2. The reviewer may not be your ideal reader.

Look, you could write the best vampire romance in the entire world, and I probably won’t like it. But that doesn’t mean that you’ve written a bad book. It means that I’m not the person who you envisioned reading your book.

Putting your story out into the world has drawbacks. When I first published my book, I had it available for free for a few days. I had over 5,000 people download it! That was wonderful, but I’m sure a lot of those people were downloading it only because it was free and not because they are fans of my genre. I would bet that a lot of those people never even read it.

I have pretty strong feelings about reviewing a book outside of your preferred genre. For example, I’m not a huge fan of romance novels, but sometimes, I want a light read, and I’ll download one on sale from Amazon. I’ll read it in a day or two. It’s fluffy entertainment, but I wouldn’t necessarily call these books “good.” So, I try not to rate and review those books on Amazon or Goodreads. I am not the target audience, and even if I would give that book 2 stars, most people in the target audience are giving it 4 or 5. I don’t think it’s fair to the author for me to write a pointless review that says, “Meh, not really my thing.” (Believe me, I don’t have an issue giving negative reviews to books that I think are legitimately bad or poorly written books where I am the target audience).

This is not to say that if you get a review from someone who clearly doesn’t like books in your genre, you should disregard everything they say. But take it with a grain of salt. If the person has legitimate complaints about characterization, dialogue, etc, then you should consider that. However, if you write a fantasy novel, and someone’s review says, “I’m just not into fantasy, so this book wasn’t for me,” you know that the review isn’t truly helpful.

3. Learn what you can from the review.

Some negative reviews are completely unhelpful. “Eh, I thought it was boring,” is one such review. A review that criticizes character development, plot structure, etc. is more more helpful to a writer’s long-term success. I had several people read my story before publishing it, and there have been a couple reviews that have pointed out things that none of my beta readers did. This shouldn’t surprise me, because everyone reads with a different perspective. Some people may love your protagonist, while others may find her frustrating. Does the review explain why the reader had a problem with characters/plot/etc? It’s tempting to just write off the negative comments, but especially if more than one person has mentioned something, sit down and really think about it. How can you take that criticism and use it to improve your next story?

4. Ignore jerks.

As stated above, use the reviews that are helpful. If someone is vague or downright mean about why they dislike your book, push the review out of your head. There is a difference between someone providing a critical review and someone just being a jerk. There’s no reason for a reader to write something cruel, especially on Amazon or Goodreads, where they know they’re affecting future sales. Unless there’s something constructive in the review, ignore it. Otherwise, you’ll spend your time dwelling on why this reader thought your book was the worst thing they’ve ever read.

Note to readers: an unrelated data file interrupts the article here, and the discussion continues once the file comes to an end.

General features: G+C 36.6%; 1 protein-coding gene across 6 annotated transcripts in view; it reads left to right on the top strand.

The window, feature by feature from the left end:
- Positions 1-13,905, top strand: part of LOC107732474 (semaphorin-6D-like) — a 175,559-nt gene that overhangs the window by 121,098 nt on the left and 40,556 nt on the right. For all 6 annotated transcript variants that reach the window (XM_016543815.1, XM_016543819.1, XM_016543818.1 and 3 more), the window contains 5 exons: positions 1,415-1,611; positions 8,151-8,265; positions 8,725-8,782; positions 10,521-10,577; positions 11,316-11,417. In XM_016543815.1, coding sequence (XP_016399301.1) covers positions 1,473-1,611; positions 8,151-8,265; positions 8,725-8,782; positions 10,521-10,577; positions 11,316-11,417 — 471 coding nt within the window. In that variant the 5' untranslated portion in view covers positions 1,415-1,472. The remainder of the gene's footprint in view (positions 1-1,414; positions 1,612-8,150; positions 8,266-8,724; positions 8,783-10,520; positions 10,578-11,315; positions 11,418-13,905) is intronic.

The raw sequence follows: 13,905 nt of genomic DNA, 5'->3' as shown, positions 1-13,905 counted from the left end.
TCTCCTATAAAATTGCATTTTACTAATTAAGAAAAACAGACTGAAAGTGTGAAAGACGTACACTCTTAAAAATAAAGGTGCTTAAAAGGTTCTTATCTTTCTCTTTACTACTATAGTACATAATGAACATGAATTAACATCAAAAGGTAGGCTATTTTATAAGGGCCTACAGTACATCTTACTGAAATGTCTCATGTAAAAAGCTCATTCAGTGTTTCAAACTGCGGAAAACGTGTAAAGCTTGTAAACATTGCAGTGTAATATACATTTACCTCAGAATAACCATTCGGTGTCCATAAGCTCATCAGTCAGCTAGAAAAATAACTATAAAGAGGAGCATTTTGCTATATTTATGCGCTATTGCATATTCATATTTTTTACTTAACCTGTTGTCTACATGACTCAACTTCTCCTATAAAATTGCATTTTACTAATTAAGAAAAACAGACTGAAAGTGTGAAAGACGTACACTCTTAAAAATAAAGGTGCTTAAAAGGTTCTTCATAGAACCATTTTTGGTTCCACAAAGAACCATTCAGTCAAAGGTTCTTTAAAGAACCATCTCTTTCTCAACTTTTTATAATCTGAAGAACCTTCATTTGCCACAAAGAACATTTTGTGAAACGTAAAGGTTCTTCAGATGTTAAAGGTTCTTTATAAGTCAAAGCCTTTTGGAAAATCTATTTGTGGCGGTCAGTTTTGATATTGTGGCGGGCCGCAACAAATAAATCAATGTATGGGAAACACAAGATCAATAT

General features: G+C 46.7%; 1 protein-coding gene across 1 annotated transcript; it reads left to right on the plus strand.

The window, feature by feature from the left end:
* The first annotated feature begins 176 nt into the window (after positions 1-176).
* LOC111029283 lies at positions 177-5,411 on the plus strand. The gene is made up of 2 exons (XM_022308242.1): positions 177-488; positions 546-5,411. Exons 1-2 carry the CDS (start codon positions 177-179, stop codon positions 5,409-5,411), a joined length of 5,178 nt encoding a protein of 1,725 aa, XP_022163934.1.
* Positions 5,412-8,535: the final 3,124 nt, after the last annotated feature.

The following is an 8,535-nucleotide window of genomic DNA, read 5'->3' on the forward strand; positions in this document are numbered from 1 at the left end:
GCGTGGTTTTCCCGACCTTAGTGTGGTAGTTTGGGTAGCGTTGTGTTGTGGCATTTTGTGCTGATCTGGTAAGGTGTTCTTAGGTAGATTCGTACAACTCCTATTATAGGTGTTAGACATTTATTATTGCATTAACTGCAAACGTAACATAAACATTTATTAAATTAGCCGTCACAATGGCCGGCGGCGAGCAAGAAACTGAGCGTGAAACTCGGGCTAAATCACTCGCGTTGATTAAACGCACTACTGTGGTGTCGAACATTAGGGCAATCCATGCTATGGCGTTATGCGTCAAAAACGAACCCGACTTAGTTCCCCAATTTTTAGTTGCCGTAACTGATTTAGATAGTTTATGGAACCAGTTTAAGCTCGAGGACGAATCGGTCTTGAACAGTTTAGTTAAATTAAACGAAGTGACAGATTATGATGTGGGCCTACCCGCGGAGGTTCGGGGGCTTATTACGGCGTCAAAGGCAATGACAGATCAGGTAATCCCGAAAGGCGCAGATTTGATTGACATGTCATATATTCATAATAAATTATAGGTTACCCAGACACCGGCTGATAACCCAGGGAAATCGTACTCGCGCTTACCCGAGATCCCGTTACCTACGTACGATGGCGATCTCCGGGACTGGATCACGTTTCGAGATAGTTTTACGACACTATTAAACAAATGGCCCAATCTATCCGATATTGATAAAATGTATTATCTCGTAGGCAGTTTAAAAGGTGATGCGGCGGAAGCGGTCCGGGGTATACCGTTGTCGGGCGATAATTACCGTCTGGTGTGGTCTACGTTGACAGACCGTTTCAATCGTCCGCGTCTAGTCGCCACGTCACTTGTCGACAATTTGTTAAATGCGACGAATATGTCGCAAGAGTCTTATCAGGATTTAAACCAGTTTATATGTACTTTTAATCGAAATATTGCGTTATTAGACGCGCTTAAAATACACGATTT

5. Criticism doesn’t mean that you’re a terrible writer.

Sometimes, when we hear criticism, we overreact. I’m definitely guilty of this. But a negative or quasi-negative review of your work does not mean that you’re a terrible writer or that your dream of being a writer is stupid. It means that this reader had issues or concerns with aspects of your story. If the person gives you a 2 or 3 star review, that means that something worked for them. Despite any issues they had with the story, this isn’t the worst book ever. Even if someone gives you a 1 star review, look at the reasons they use in their review. If someone hates your story for valid reasons, that doesn’t mean that you should give up on writing.

6. Read the positive reviews!

For every negative review your book gets, I’m sure there will be more positive ones. Go back and read those. Remember that even if someone didn’t like your book, there are readers who LOVED it! I think reading a positive review of my book is one of the best feelings I’ve ever had in my life. One reviewer commented that she hoped I wrote another one, and I was just floored. Someone wants me to write more?? I couldn’t believe it. Reading the positive reviews will help remind you why you published in the first place. You wanted to connect with people and to give readers a great story, and for a lot of people, you accomplished that goal.

(Side note: readers, take note of this. If you read a book and love it, please rate and review it on all the platforms you can. Writers thrive off positive feedback. When I see a four or five star rating on Goodreads with no accompanying review, I want to beg the reader to write something on Goodreads and Amazon, but I feel like that’s a little too stalkerish.)

Writers: How do you deal with negative reviews? 

May Recap: Plugging Along

In retrospect, May was neither a great month nor a terrible month, in terms of productivity. It was okay. “Okay” is not the measuring stick that I would like, but it’s better than February or March.

I wrote 23,873 words during the month of May, which averages to about 770 per day. 19,956 of those words were on Repetitions. The remaining 4,000-ish were split among two new projects. I had no intention of starting new things at this point in Repetitions, but I found that sometimes I just could not bring myself to write on that project. Total project size is somewhere around 85,000 words, and it should be quite close to completion.

On the reading side, I finished 9 books, which was more than my goal. I’m currently in the middle of 4 books (including Anna Karenina – readers, this might take me the whole year. It’s impossible). I did finish 11/22/63, which was excellent. I highly recommend it.

Sadly, I did not meet my goal of finishing Daredevil on Netflix. I got sucked into The Americans on FX which is phenomenal.

June goals: Write at least 30,000 words OR finish Repetitions, whichever comes first, read at least 9 books, and finish Daredevil.